- In front of Adam and Eve, the Lord said the seed of a woman would crush the serpent’s head (Genesis 3:15).
- Job said he knew that his Redeemer lives, and that in the end He would stand upon the earth (Job 19:25).
- Abraham was told all nations on the earth would be blessed through him (Genesis 12:3).
- Judah was told the scepter will not depart from him (Genesis 49:10).
- Balaam prophesied of a star rising out of Israel (Number 24:17)
- Moses told Israel that God was going to raise up a prophet like him, whom God will use to call men to account (Deuteronomy 18:15-19).
- God told David He would establish the throne of his kingdom forever (2 Samuel 7:16).
- Isaiah prophecied of a virgin who will conceive and give birth to Immanuel, which means “God with us” (Isaiah 7:14).
- Micah prophecied that a ruler from eternity would be born in Bethlehem (Micah 5:2).
- David prophesied about the cross (Psalm 22).
- Isaiah prophecied about the cross and the suffering servant (Isaiah 53).
- Jesus’ geneology lined up with these Messianic expectations.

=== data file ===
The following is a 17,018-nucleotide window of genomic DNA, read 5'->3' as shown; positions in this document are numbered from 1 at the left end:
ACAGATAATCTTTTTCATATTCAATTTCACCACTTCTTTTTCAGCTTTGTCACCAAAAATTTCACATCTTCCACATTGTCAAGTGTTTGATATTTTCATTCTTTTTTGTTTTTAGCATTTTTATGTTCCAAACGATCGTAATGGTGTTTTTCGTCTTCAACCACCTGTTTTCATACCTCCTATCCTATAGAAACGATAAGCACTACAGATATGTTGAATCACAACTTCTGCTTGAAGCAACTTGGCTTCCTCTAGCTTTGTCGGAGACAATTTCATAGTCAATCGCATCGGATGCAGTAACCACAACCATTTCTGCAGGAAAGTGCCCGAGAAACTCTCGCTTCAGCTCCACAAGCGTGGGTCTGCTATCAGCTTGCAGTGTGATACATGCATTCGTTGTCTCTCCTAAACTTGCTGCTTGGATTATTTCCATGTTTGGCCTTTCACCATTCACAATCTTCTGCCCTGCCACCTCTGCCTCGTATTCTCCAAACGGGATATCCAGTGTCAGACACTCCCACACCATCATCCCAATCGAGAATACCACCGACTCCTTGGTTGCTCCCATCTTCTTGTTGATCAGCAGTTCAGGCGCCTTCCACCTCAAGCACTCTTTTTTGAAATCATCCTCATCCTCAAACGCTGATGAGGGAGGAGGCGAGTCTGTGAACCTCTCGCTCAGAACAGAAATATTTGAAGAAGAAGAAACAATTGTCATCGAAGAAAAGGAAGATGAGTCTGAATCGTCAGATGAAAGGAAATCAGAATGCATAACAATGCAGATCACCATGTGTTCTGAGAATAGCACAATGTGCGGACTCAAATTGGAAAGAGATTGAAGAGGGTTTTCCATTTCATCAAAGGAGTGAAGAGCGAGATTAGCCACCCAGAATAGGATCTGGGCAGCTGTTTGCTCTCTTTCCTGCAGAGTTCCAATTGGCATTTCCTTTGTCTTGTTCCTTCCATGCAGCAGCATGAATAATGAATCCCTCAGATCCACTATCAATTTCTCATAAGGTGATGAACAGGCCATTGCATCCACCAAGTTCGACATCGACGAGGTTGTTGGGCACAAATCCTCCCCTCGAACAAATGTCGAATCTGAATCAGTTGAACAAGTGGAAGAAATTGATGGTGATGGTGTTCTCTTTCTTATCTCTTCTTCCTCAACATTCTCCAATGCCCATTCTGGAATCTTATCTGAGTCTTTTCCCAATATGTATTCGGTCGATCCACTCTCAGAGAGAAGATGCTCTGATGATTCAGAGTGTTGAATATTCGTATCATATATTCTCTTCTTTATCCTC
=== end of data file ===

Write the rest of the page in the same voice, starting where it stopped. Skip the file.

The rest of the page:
- What do we know (from the Bible) about those who are not (yet) born-again?
- Their spiritual incapacity (1 Corinthians 2:14)
- Their spiritual/perceptual inability (John 3:3)
- Their blindness/spiritual darkness (John 3:18-19; Ephesians 5:8)
- Their nonrecognition of sin, judgment and eternity (Isaiah 28:15)
- Their avoidance of these spiritual realities (e.g., Felix, Acts 24:24-25)
- Their lack of spiritual knowledge (Colossians 3:10)
- Their lack of motivation to seek God (Romans 3:11)
- Their bondage to Satan (Ephesians 2:2)
- Their genetic connection to Satan (John 8:43-44)
- Their hardened heart (Ephesians 4:18)
- Their intellectual futility (1 Corinthians 3:20-21)
- Their lack of 3-way conviction by the Holy Spirit (John 16:7-11)
- The gravity of sin (Acts 2:36-37)
- The desperate need for Christ’s righteousness (Matthew 5:6; Colossians 3:11)
- The inevitable judgment
- Besides, some are simply not chosen/elect. (John 6: 37, 44)
- So, if it’s that bad, why bother?
- What is the role of:
- You and me?
- The Holy Spirit?
- So, when it comes to our expectations when we witness/share the Gospel:
- What should we NOT expect?
- What SHOULD we expect?
- How should this affect HOW we go about witnessing/sharing the Gospel?
Man, by his fall into a state of sin, hath wholly lost all ability of will to any spiritual good accompanying salvation; so as a natural man, being altogether averse from that good, and dead in sin, is not able, by his own strength, to convert himself, or to prepare himself thereunto. Westminster Confession of Faith, 9:3.
- Pop Trivia: Who said that their rock group was more popular than Jesus?